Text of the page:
In the end, I think it’s great to consider yourself a fan of something, to let a work of art, no matter what medium it stems from, bring you pleasure and the ability to connect with other fans. But a fan shouldn’t be all you are and you shouldn’t shut your mind off to any criticism of that work or take them as a personal insult. As Bobduh suggests at the end of his post, just because an anime resonated well with you, unless someone else shares your exact same life experiences, artistic priorities, etc., their experience of that work is going to be different, for better or worse, and that’s fine. Our appreciation of art is defined my our own personal experiences after all, but it shouldn’t be all that defines us either ;)

16 Comments… read them or add your own.

  1. Kal says:

    I consider myself a fan, and I do not see anything wrong with that :)

    But yes, as with everything, there are extremes. There are extreme fans, and extreme haters. I personally have always believed in keeping a balance. The ying and yang I guess. Everything with moderation. Even being a fan has to be taken in moderation.

    I have also learned that people do have different tastes, and like different things. So even if someone does not like something I may like, it’s fine. It’s something that some people have trouble learning though. People also express themselves differently, so even if I meet one of those extreme fans, or extreme haters, I do not take it personally, and I probably just go and start pushing some of their buttons just to see how they blow up :) I guess I do have a little evil streak in that sense :P

    But I agree with you. I see absolutely nothing negative in being a fan or something. As long as it taken with balance, and not to extremes. Taking anything to the extremes is not good for you, and that applies to all aspects of life.

    • Yumeka says:

      Yes, too much of anything isn’t good – I’m learning that more and more as I go through life XD Even something fun like being a fan can turn negative if taken to too much extremes.

      That’s funny about your “evil streak.” If I encounter blatant haters I usually just ignore them. However, if their criticism is intelligent and civilized, I may try to engage in conversation. Even if it’s a bit unpleasant, I find that I can understand the work I like more if I have to defend it against an intelligent person who doesn’t like it.

  2. I’ve been seeing the whole “stop identifying as a fan” sentiment gaining more and more ground lately, and that bothers me, and it all seems to stem from the bad behaviour of a few people who identify as fans of media (“Anime fans” or “otaku” in the anime community, “gamers” in the gaming community). It’s like people are taking the nuclear option and choosing instead to just completely disengage from fandom (I’d like to note that few of them actually disengage from fandom. Most of the time, they just limit the people they engage with to people who agree with them.). It’s playing on easy mode to me. Some of us are out here trying to be better fans of media and encourage people to be better fans of media and the sentiment that fandom is always bad dismisses all of the work that those people do to facilitate a fandom that’s welcoming to people.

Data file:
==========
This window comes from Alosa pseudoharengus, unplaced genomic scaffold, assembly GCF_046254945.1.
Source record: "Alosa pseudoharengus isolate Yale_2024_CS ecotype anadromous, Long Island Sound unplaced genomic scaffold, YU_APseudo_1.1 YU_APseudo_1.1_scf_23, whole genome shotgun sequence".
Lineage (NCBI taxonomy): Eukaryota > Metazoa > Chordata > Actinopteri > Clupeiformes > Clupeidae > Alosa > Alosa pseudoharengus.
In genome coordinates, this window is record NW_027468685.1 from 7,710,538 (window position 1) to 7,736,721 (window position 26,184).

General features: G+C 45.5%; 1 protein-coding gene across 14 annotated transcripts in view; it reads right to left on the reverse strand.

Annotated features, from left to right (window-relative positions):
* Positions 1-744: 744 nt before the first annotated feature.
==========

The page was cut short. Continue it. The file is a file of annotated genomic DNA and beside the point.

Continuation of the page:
It’s really a magical thing when fans of media get together and are able to have a discussion and broaden each others’ understanding and enjoyment of media through that discussion. The idea that identifying as a fan of something is a bad thing flies right in the face of this, saying that being able to have these enlightening discussions about media isn’t worth making the effort to improve fandom, and that it’s less important than making sure (by any means necessary) that some thin-skinned people don’t get their feelings hurt by people who take fandom too far.

    I do agree that it’s bad when someone’s identity is only being a fan of something, but very few people like that exist, and the ones that do have much bigger problems than being mean to people about media.

    • Yumeka says:

      I agree with your points. I’ve noticed in the anime fandom especially that some fans – the “anti-moe brigade” as you like to call them – are determined to separate anime fans into “those who like mature, intelligent, artistic anime” and “those who like moe (crap)” Just because there are some creepy otaku in Japan or elsewhere (of course there’s creepy people in every fandom) they’re probably afraid that their self-image will be smeared if they call themselves “anime fans” or “otaku” along the same lines as those otaku, so they’d rather just take on the attitude of “we don’t watch that type of anime and are nothing like the type of fan that does.” Since anime is such a vast medium that encompasses hundreds of different series, by sticking with just people who like and feel about anime the same way as them, they miss out a lot and do little to raise awareness of what anime can truly be.

      As you said, being a fan is a magical thing and saying it’s bad just because a few people take it too far is wrong. But I feel that being a true fan also means trying to understand other people’s views on the thing you’re a fan of, even if you don’t agree with them, rather than shutting them out entirely or taking them as a personal insult.

  3. Shikon says:

    This was an interesting read. When I was in middle school and even elementary I watched anime and whenever something negative was said about the medium I’d jump all over them (not physically rofl). I think much of that was due to the fact that I only saw the good things in anime, so to me (at least at that time) it didn’t have any negative aspects.